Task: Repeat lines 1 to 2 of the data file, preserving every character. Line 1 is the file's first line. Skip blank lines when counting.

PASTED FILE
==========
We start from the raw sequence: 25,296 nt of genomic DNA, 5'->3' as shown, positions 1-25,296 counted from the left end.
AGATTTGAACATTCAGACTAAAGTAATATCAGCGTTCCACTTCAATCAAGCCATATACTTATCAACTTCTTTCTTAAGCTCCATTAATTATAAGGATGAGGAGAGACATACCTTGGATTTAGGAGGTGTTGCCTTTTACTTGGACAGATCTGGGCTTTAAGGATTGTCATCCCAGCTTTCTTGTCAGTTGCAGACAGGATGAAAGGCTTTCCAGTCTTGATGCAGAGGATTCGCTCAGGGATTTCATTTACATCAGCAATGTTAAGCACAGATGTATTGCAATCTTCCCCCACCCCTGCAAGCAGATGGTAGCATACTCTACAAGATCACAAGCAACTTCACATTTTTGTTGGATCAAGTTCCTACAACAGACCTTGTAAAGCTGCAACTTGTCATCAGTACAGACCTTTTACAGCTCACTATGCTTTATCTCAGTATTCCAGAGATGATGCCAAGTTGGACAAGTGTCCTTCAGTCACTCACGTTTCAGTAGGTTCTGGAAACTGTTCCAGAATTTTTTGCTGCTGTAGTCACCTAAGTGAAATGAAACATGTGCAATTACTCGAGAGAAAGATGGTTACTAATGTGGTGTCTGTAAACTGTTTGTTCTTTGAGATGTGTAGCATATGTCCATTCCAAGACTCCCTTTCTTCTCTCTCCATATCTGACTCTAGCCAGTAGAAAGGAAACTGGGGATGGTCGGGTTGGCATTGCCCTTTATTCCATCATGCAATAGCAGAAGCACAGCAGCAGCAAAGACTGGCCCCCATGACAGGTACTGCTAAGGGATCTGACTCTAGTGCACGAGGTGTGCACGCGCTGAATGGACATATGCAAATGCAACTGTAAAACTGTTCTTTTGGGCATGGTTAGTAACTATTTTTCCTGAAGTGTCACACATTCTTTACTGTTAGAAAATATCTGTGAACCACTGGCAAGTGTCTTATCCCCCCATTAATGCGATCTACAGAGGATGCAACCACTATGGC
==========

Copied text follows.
We start from the raw sequence: 25,296 nt of genomic DNA, 5'->3' as shown, positions 1-25,296 counted from the left end.
AGATTTGAACATTCAGACTAAAGTAATATCAGCGTTCCACTTCAATCAAGCCATATACTTATCAACTTCTTTCTTAAGCTCCATTAATTATAAGGATGAGGAGAGACATACCTTGGATTTAGGAGGTGTTGCCTTTTACTTGGACAGATCTGGGCTTTAAGGATTGTCATCCCAGCTTTCTTGTCAGTTGCAGACAGGATGAAAGGCTTTCCAGTCTTGATGCAGAGGATTCGCTCAGGGATTTCATTTACATCAGCAATGTTAAGCACAGATGTATTGCAATCTTCCCCCACCCCTGCAAGCAGATGGTAGCATACTCTACAAGATCACAAGCAACTTCACATTTTTGTTGGATCAAGTTCCTACAACAGACCTTGTAAAGCTGCAACTTGTCATCAGTACAGACCTTTTACAGCTCACTATGCTTTATCTCAGTATTCCAGAGATGATGCCAAGTTGGACAAGTGTCCTTCAGTCACTCACGTTTCAGTAGGTTCTGGAAACTGTTCCAGAATTTTTTGCTGCTGTAGTCACCTAAGTGAAATGAAACATGTGCAATTACTCGAGAGAAAGATGGTTACTAATGTGGTGTCTGTAAACTGTTTGTTCTTTGAGATGTGTAGCATATGTCCATTCCAAGACTCCCTTTCTTCTCTCTCCATATCTGACTCTAGCCAGTAGAAAGGAAACTGGGGATGGTCGGGTTGGCATTGCCCTTTATTCCATCATGCAATAGCAGAAGCACAGCAGCAGCAAAGACTGGCCCCCATGACAGGTACTGCTAAGGGATCTGACTCTAGTGCACGAGGTGTGCACGCGCTGAATGGACATATGCAAATGCAACTGTAAAACTGTTCTTTTGGGCATGGTTAGTAACTATTTTTCCTGAAGTGTCACACATTCTTTACTGTTAGAAAATATCTGTGAACCACTGGCAAGTGTCTTATCCCCCCATTAATGCGATCTACAGAGGATGCAACCACTATGGC